On Christmas morning, Cambodia’s tiny Christian minority will hold celebrations in churches across the Kingdom, but while their numbers are small, the tight-knit community has a strong bond, says Seng Sovann, who has led the Phnom Penh Church of Christ for the past six years.
Like most Cambodian Christians, he was not born into the religion but converted.
The 36-year-old father of two describes his conversion as swift. After moving to Phnom Penh in 1993 for university, he was invited by a classmate to attend a church service. “I was baptised after two weeks,” he said.
His wife, Bin Pheap, was more reluctant. “I was frequently invited by friends to attend church, but I wasn’t really interested and was too busy with other things on the weekend,” she said. “One day I didn’t have anything to do, so I decided to go see what it was about.”
Her family’s reaction to her conversion was strong. “They thought I’d gone mad,” she said. She is the only Christian among her eight siblings.
Bin Pheap said those who converted ran into resistance within their families.
“While there used to be a lot of societal resistance against Christians in the 1990s, the greatest resistance now comes from within the family”, she said.
“It is not always easy [to be Christian],” said Chhun Savoeun, a 38-year-old father of two from Kandal province who was baptized in 1997. His parents, both Buddhists, were staunchly opposed to Christianity.
“If you go [to church], don’t come back home,” they warned him. When he married another Christian, his parents first refused to attend the wedding as they had arranged a marriage for him with a neighbour’s daughter. They have since accepted his faith, even joining him for Christmas Day services, but retain their own faiths.
A former soldier, Chhun Soveoun was deeply suspicious the first time he attended a church service. “I took a gun with me the first time I went to church,” he recalled.
“I was initially put off by the entire scene: the preaching on stage, the rows of people praying, people touching me on the arm and asking, ‘How are you, my brother?’”
Now, he says his new faith has made him a better person and strengthened his marriage.
“Whenever I have problems, I can reach out to Sovann and Saman for help,” he said.
Chhun Soveoun has known the two for more than a decade through the same church.
Most Cambodians, an estimated 93 percent, are Theravada Buddhists, but there is little hostility to Christianity. The UNTAC’s arrival in 1993, and the legal apparatus it constructed, opened the door for religious freedom.
The proliferation of Christian NGOs in the late 1990s paved the way for the growth and open practice of Christanity, Bin Pheap said.
Today, while Christians comprise just 2 percent of the population, there are 1,292 churches – 1,224 Protestant and 68 Catholic – according to a 2010 US State Department report on religious freedom.
“Before, people would think you were crazy to put up a Christmas tree. Now you see Christmas trees and decorations all over the city on storefronts and hotels,” Chhun Soveoun said. “It’s not common for people to have Christmas trees at home, because they’re very expensive,” Bin Pheap said. “We’ve put one up in our home for the last three years, although it’s small.”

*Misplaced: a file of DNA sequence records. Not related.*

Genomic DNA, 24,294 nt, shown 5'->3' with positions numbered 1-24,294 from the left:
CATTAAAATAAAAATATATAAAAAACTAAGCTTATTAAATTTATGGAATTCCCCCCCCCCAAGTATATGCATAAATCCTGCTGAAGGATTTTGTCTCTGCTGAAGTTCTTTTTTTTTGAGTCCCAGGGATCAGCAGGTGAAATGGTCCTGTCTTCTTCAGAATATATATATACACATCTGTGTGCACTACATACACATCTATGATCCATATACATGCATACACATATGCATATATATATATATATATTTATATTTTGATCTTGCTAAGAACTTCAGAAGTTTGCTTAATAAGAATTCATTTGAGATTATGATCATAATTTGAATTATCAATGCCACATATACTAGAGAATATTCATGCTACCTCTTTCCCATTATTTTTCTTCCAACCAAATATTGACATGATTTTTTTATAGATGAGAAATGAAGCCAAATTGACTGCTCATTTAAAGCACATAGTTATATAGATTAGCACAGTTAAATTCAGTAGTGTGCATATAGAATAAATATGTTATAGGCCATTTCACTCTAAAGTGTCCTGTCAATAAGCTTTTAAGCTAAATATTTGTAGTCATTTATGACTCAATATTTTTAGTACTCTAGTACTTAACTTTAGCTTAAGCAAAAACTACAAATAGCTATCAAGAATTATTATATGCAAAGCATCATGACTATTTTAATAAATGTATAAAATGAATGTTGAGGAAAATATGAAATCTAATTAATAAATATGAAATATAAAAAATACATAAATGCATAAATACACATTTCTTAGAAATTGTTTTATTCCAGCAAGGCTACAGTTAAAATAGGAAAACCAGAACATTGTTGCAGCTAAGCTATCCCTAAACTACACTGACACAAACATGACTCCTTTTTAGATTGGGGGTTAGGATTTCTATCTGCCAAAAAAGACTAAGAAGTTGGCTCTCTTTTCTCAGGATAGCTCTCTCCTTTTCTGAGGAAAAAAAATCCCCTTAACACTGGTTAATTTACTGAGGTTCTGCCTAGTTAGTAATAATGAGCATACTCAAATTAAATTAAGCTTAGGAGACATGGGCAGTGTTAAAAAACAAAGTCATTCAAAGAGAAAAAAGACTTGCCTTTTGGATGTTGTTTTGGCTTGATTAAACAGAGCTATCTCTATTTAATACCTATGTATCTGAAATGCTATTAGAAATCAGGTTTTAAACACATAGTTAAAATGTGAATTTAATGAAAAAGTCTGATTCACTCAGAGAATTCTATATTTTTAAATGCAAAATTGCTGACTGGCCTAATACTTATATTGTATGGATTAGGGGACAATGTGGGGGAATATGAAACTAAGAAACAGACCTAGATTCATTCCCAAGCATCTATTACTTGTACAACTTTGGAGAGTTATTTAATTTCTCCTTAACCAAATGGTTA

Next to their tree is a framed group photo of hundreds of people gathered for the annual Christmas event at the Phnom Penh Church of Christ. “This is what I look forward to every year,” said Seng Saman, a 43-year-old doctor at the Centre of Hope. “We don’t tend to celebrate Christmas at home as an individual family; rather, it’s something we do as a big group in the church,” Seng Sovann explained. This year, the church has rented the National Institute of Education for a service on Christmas morning that will draw up to 700 people.
Kang Sato, a 30-year-old English teacher and volunteer program leader at the Glory Methodist Church, also converted to Christianity as a young man.
“I went because I wanted free meals and guitar lessons,” he said. A year later, he met a woman who described how she overcame the trauma of losing her daughter through prayer. Kang Sato also had a trauma: he had been abandoned by his father as a child.
“I wondered whether God would perform a miracle for me, too,” he recalled. Inspired by the story, he wrote to his father, asking him to call. Soon after, he heard from him. This was the beginning of his Christian faith, which he said “has completely changed my life”.
Most Khmer Christians are converts, but some were born into Christian families. At 64, Heng Cheng is one of the old guard of the Cambodian Christian community. The former pastor is the general secretary of the Evangelical Fellowship of Cambodia, an umbrella group for 80 percent of Christian churches and NGOs here.
Heng Cheng followed his father’s footsteps to church, but said he never understood or discovered the purpose of faith until the Khmer Rouge regime. In 1976, he fled to Vietnam, where he joined an underground Bible study group. He experienced what he describes as a “profound spiritual awakening” and became an ordained pastor. Believing that religion could play a role in his country’s rebuilding, he returned to Cambodia in 1985 and opened the Jerusalem Church.
He believes Christianity is communal and different faiths are not a barrier to rebuilding a community. He frequently meets with Buddhist and Muslim leaders at interfaith forums.
During Christmas, however, Cheng prefers to leave Cambodia to celebrate the season with his wife and four children.
“If I stay in Cambodia, people will make me travel around to deliver many Christmas sermons,” he said, adding he plans to be back in time to preach on New Year’s Eve.